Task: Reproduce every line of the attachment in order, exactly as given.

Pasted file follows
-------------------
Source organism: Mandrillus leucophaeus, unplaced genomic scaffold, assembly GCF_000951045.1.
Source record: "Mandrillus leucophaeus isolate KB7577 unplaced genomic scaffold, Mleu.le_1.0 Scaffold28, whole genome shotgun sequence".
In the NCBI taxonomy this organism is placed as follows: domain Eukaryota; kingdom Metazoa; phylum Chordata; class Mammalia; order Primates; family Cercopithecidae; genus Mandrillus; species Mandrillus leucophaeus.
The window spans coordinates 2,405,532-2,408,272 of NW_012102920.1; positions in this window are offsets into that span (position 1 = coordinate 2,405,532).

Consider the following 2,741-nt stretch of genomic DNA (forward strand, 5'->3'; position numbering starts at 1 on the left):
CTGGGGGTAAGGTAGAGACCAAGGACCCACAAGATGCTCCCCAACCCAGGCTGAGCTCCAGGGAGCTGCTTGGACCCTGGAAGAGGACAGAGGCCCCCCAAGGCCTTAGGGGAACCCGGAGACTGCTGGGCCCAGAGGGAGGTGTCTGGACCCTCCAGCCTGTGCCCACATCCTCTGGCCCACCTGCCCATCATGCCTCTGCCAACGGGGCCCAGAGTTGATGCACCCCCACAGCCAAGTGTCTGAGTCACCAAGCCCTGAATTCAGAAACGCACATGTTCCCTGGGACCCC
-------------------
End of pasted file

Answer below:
Source organism: Mandrillus leucophaeus, unplaced genomic scaffold, assembly GCF_000951045.1.
Source record: "Mandrillus leucophaeus isolate KB7577 unplaced genomic scaffold, Mleu.le_1.0 Scaffold28, whole genome shotgun sequence".
In the NCBI taxonomy this organism is placed as follows: domain Eukaryota; kingdom Metazoa; phylum Chordata; class Mammalia; order Primates; family Cercopithecidae; genus Mandrillus; species Mandrillus leucophaeus.
The window spans coordinates 2,405,532-2,408,272 of NW_012102920.1; positions in this window are offsets into that span (position 1 = coordinate 2,405,532).

Consider the following 2,741-nt stretch of genomic DNA (forward strand, 5'->3'; position numbering starts at 1 on the left):
CTGGGGGTAAGGTAGAGACCAAGGACCCACAAGATGCTCCCCAACCCAGGCTGAGCTCCAGGGAGCTGCTTGGACCCTGGAAGAGGACAGAGGCCCCCCAAGGCCTTAGGGGAACCCGGAGACTGCTGGGCCCAGAGGGAGGTGTCTGGACCCTCCAGCCTGTGCCCACATCCTCTGGCCCACCTGCCCATCATGCCTCTGCCAACGGGGCCCAGAGTTGATGCACCCCCACAGCCAAGTGTCTGAGTCACCAAGCCCTGAATTCAGAAACGCACATGTTCCCTGGGACCCC